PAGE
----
Konami Code Creator Kazuhisa Hashimoto Has Died

Konami Code Creator Dies At 61
Konami Code Creator Dies At 61 Twitter

Kazuhisa Hashimoto, who was popularly known as the creator of the fabled "Konami Code" that gave players superpowers in games like Castlevania, Contra, Gradius, and other Konami games, died on Tuesday at the age of 61.

The news was first shared by a composer who has worked for Konami games and later Konami itself confirmed the news of Hashimoto's demise via a Twitter post.

Hashimoto worked with Konami as a programmer and producer for Gradius, which was the first game to ever use the famous Konami Code. The code was put into the game to aid Hashimoto in playtesting as he couldn't beat the games. For some reason, the code was left in the shipped products. The same code was later used to playtest other Konami titles.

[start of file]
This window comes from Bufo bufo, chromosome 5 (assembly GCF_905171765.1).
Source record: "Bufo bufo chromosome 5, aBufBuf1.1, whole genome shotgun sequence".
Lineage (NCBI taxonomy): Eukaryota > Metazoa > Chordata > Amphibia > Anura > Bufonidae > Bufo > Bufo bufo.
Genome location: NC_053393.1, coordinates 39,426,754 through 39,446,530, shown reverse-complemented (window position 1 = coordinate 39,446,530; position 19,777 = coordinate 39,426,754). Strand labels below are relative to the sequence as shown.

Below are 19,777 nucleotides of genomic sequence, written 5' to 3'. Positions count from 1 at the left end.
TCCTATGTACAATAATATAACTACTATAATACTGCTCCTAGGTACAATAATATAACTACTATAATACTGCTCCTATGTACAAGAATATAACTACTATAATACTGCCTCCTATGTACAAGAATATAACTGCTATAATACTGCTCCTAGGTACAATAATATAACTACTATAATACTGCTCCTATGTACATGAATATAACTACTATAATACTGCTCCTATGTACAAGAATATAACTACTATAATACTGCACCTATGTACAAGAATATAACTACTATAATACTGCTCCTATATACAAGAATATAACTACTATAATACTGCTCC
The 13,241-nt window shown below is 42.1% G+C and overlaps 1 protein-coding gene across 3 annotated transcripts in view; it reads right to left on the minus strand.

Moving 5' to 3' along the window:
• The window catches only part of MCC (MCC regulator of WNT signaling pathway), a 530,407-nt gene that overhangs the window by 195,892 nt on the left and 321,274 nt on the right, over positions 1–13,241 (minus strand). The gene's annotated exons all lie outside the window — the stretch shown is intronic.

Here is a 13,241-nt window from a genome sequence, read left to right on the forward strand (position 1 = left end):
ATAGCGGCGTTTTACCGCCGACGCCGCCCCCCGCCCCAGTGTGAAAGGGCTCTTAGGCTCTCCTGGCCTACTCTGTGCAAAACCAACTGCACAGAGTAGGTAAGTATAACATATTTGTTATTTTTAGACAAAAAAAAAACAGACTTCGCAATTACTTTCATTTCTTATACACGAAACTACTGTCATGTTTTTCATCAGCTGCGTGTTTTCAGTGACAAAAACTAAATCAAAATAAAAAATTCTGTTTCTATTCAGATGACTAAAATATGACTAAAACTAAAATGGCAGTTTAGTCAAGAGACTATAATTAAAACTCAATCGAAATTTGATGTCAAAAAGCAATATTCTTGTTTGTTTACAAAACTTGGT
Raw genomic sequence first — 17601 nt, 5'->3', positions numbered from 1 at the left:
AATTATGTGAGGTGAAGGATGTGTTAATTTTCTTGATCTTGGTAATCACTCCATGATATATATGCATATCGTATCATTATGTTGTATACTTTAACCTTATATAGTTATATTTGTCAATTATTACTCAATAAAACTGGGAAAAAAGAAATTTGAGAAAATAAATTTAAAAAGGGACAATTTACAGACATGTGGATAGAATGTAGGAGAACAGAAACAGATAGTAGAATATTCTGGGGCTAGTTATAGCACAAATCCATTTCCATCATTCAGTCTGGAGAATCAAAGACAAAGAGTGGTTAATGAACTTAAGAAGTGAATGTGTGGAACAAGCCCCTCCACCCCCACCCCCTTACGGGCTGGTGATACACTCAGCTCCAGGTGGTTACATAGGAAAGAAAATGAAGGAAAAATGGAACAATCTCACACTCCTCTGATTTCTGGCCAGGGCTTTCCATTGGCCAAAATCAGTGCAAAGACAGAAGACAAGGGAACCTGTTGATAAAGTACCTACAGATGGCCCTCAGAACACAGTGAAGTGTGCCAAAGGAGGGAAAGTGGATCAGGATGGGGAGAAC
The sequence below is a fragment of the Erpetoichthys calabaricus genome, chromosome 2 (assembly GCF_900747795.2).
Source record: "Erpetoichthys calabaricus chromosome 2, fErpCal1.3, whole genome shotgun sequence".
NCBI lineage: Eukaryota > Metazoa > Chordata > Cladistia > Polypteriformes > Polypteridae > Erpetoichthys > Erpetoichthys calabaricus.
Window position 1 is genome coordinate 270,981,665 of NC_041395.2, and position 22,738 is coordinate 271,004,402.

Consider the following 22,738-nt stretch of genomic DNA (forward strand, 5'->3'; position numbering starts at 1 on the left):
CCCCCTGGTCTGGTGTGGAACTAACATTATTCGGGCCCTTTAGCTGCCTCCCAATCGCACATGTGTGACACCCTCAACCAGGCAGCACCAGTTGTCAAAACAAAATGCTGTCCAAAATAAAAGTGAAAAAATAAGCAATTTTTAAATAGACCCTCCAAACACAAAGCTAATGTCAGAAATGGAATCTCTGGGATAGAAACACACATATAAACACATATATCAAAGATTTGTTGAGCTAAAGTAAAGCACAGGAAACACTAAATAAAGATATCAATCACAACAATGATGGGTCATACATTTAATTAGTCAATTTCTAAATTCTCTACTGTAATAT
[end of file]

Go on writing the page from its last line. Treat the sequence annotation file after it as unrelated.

The Konami Code became even more popular when Contra launched on the NES in 1988. Several gamers happened to discover this secret cheat code - up, up, down, down, left, right, left, right, B, A, start, which granted players with 30 lives.

The code became so popular that it has also been adopted by several developers, including the Google Stadia website, and was available as an Easter egg in Fortnite in October 2019.

Hashimoto's early works include a landmark sports video game called Track & Field that was launched in 1983. The game quickly gained interest among the US crowd following the 1984 Olympics. Even in Track & Field, Hashimoto managed to hide some Easter eggs, one of them being a UFO that could be speared with a javelin.

Hashimoto was also assigned to port several arcade games to the NES, which involved a team of four people that took six months to complete the project. He chose this particular code as it was easy to remember, yet hard to be repeated accidentally when playing the game normally. Hashimoto also stated he gained inspiration from the hidden commands found in 1983's Xevious by Atari.

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